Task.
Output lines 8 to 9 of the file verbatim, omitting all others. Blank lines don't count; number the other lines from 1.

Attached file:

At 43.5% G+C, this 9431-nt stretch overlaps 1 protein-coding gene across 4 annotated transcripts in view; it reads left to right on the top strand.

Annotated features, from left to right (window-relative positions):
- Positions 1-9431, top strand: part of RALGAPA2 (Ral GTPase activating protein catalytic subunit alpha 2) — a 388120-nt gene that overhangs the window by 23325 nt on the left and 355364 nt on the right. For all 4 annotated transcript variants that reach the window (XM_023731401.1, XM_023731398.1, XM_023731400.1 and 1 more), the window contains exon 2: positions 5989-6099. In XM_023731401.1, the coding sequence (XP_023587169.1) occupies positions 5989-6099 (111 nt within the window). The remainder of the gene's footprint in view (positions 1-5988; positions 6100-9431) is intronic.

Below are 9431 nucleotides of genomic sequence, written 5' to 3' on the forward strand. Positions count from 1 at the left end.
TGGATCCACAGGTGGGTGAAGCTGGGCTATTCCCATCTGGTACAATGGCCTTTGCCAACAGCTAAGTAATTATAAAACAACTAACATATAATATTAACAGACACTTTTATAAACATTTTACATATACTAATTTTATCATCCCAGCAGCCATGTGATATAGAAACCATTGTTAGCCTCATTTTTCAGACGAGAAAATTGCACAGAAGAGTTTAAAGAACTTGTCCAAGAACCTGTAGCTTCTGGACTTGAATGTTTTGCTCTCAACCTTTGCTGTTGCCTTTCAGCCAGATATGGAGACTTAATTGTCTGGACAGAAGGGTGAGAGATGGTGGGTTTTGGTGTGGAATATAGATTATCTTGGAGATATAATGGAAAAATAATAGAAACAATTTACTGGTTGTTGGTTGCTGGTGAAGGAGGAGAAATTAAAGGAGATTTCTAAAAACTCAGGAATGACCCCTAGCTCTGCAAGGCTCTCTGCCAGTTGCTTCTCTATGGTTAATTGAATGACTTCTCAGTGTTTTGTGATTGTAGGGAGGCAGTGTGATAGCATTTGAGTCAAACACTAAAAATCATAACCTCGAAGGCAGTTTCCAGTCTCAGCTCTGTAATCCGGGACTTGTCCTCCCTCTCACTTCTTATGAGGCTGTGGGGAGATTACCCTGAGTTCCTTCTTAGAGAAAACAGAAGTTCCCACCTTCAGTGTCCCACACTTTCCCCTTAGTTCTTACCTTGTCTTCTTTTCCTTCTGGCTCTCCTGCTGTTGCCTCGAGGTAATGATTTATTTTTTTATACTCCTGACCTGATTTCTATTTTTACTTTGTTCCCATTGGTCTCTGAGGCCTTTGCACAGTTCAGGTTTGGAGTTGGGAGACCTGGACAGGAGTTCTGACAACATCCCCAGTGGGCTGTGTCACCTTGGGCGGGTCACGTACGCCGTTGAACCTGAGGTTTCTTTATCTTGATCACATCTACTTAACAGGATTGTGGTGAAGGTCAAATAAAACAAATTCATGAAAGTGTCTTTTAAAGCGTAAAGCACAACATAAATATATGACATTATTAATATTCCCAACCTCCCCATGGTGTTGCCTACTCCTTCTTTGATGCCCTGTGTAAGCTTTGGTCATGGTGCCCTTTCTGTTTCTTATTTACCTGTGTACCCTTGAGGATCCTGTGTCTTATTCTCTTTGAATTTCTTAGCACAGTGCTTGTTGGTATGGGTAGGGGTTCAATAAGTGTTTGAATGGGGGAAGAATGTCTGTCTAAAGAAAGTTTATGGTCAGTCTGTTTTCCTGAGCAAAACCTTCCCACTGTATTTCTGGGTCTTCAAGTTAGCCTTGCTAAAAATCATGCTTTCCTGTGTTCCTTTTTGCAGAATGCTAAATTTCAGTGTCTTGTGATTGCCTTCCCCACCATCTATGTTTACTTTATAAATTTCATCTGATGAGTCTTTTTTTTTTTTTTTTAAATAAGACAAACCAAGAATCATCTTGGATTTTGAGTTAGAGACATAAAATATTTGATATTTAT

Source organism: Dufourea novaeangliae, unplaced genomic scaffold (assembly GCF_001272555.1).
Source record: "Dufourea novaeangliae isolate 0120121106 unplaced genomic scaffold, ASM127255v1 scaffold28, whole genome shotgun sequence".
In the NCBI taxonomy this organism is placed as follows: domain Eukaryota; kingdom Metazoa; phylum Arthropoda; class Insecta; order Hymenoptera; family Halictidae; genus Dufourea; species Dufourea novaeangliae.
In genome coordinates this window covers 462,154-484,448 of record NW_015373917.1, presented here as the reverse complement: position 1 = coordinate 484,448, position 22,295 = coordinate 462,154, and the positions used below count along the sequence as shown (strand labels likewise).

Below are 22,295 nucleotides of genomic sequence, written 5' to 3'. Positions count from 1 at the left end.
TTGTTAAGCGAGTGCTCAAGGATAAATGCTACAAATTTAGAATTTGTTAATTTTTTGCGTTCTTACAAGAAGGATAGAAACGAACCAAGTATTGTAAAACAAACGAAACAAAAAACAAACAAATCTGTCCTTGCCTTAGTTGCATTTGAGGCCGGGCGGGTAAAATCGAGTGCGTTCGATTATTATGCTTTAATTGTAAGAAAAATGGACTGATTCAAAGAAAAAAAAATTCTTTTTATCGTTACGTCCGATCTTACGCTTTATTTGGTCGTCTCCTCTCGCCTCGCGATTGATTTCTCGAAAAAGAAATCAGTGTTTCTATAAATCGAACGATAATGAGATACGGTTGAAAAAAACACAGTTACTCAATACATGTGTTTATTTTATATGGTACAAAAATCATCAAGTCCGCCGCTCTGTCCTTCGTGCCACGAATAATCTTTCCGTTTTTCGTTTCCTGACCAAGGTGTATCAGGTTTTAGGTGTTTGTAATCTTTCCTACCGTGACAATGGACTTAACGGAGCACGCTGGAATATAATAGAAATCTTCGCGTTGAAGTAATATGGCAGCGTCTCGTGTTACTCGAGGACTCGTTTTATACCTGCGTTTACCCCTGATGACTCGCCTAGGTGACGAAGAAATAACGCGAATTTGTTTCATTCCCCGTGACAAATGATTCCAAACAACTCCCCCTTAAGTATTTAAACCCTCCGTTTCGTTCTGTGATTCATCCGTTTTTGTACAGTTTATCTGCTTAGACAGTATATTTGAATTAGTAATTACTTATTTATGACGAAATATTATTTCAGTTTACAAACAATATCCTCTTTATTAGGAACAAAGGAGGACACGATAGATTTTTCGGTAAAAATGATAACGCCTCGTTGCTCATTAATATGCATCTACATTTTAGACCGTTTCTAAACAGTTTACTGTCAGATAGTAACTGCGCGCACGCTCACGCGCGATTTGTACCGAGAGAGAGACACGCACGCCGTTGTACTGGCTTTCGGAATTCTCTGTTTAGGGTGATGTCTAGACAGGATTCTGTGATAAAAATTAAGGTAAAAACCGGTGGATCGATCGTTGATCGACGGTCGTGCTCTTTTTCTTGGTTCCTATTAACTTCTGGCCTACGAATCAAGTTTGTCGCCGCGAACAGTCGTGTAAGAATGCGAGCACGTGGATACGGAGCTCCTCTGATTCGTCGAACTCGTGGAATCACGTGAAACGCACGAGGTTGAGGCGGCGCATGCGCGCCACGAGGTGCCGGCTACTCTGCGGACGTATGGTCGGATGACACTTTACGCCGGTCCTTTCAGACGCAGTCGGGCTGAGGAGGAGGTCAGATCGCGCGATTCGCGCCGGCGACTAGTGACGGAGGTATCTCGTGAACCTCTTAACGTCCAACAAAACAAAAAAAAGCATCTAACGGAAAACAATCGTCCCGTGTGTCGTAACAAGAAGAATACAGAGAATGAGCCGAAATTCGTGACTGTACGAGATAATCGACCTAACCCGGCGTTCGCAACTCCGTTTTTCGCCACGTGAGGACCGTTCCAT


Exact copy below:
In the NCBI taxonomy this organism is placed as follows: domain Eukaryota; kingdom Metazoa; phylum Arthropoda; class Insecta; order Hymenoptera; family Halictidae; genus Dufourea; species Dufourea novaeangliae.
In genome coordinates this window covers 462,154-484,448 of record NW_015373917.1, presented here as the reverse complement: position 1 = coordinate 484,448, position 22,295 = coordinate 462,154, and the positions used below count along the sequence as shown (strand labels likewise).